Tuesday, April 5, 2011

To run or not to run?

I recently received the email that tells me I am in the NY marathon this year.

I should be delighted.

It takes 9 races and a volunteer event to qualify -- that's a lot of ghastly Sunday mornings.

But I am conflicted. Am I really going to manage it this year?

I decided to bow out last year -- not exactly gracefully -- in the middle of a 19-mile training run. I was trotting down the boardwalk at Coney Island, and had an unexpected epiphany, in the shape of a taco.

I was passing the stand that does lovely soft corn tortillas with homemade hot sauce, fresh lime, and cotija cheese.

"Screw this." I thought. "Gel packs are the work of Satan. I want a taco."

I sat and munched the taco. I watched the waves. I thought for a bit. I had twisted my ankle and missed the first 4 weeks of training. I had a lot going on at work. I just wasn't ready. Sometimes, quitting is the smart thing to do.

"I'm knackered, I want a bath, and I want to see my boys." 

So I got the bus home. And that was that.

What with one thing and another (work, boys, sleep, life, breathing), it has become harder to keep running marathons of late. I know I need to. Without that big, scary goal, there is no way I will get out of bed at 5:30 am to get 8 miles in. Who the hell would?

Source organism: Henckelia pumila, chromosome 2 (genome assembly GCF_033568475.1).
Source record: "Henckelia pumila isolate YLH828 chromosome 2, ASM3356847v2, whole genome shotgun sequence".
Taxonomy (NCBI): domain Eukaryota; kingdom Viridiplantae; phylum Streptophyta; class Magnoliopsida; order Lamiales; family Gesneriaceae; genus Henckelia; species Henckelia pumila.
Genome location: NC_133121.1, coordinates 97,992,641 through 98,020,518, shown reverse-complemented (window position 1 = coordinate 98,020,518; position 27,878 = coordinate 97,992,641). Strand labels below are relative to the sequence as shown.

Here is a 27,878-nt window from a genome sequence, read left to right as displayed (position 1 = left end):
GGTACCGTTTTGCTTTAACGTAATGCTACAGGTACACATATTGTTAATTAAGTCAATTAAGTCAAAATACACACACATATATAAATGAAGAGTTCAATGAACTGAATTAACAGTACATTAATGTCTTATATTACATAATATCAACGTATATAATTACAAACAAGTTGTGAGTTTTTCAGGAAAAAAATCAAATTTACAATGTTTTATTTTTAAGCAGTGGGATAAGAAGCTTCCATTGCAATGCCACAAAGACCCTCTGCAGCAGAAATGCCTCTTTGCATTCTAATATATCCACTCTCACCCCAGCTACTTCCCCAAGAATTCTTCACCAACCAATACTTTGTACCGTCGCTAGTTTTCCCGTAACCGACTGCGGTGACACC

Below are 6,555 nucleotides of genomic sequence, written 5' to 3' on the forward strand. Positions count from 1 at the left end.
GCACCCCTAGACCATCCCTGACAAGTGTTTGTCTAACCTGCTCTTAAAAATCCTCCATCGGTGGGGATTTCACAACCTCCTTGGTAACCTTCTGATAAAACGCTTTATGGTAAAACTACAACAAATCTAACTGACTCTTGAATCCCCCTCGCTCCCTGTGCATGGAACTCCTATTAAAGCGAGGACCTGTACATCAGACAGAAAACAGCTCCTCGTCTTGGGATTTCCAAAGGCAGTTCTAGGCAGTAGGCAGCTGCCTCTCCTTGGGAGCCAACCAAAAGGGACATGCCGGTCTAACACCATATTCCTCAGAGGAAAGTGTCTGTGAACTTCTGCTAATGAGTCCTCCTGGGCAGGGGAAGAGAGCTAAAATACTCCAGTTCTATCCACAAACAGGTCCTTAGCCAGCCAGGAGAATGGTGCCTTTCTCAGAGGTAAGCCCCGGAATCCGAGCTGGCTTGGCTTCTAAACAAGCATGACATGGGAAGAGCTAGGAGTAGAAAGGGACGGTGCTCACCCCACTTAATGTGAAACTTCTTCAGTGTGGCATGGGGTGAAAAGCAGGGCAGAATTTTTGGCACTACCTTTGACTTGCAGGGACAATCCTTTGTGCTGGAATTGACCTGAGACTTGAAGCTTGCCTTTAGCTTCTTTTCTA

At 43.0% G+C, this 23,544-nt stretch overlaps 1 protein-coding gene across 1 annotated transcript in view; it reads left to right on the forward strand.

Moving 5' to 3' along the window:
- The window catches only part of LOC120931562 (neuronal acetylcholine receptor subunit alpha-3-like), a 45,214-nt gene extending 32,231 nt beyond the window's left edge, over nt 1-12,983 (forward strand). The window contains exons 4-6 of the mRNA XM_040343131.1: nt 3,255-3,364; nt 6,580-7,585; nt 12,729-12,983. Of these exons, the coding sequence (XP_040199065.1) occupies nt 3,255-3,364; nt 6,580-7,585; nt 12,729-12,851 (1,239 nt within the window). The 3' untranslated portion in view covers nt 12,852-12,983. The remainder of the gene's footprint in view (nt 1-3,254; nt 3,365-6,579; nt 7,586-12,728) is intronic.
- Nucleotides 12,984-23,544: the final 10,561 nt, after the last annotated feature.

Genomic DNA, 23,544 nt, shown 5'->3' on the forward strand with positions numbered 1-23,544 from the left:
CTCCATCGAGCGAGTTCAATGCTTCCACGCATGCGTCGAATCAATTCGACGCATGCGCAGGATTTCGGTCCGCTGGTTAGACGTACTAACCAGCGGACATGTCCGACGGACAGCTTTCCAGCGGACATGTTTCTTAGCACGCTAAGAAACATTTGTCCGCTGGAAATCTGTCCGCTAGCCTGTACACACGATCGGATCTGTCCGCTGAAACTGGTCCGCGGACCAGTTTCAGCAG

To run, or not to run?

That is the question.

Monday, April 4, 2011

Karate smackdown

Last Sunday, I got up at 6am and drove my son 30 miles to watch him fight another child in front of approximately 400 people.

It was his first karate tournament.

And mine.

We were, of course, late, my GPS losing its mind somewhere in the middle of Long Island. We arrived at a gallop, sweating and swearing as usual, and found ourselves in a scene straight from Dante. There were 8 combat rings. Masses of competitors. And hundreds of parents lining the hall, seated on bleachers, hollering up a storm.

I pointed my tiny little baby (OK, OK, quite tough 8-year old) in the direction of his ring, and climbed on shaky legs to the top of the bleachers.

I managed to remain tolerably calm, until the first punch was thrown.

It took every ounce of self-control I possess not to throw myself into the ring, grab the other kid by the pants and hurl him to the mat in an unexpected Mama B Smackdown.

Instead I took a breath.

My son goes to a great karate school, run by wonderful people, who place a real emphasis on encouraging positive character development. He has to complete homework assignments about confidence, perseverence, self-control. He is fit and strong. He is not afraid. And, best of all, he gets to do really cool-looking karate moves that he practices day after day.

So I sat on my hands. Shut my mouth. And tried really, really hard not to pee my pants.

He did rather well. As he proudly clutched his trophy, he explained his strategy for success. He noticed that the other kid didn't have on a face guard, just a head guard, so he aimed straight for the nose.

"Marvellous!" I heard myself saying. "Smart move! Next time, make sure you follow through with an axe kick to the chest."

This is his sport, and he loves it. 

And while I haven't quite got the hollering bit down yet, I will be there on the bleachers, cheering him on.

P.S. For karate classes in Brooklyn, check out urbandojo.com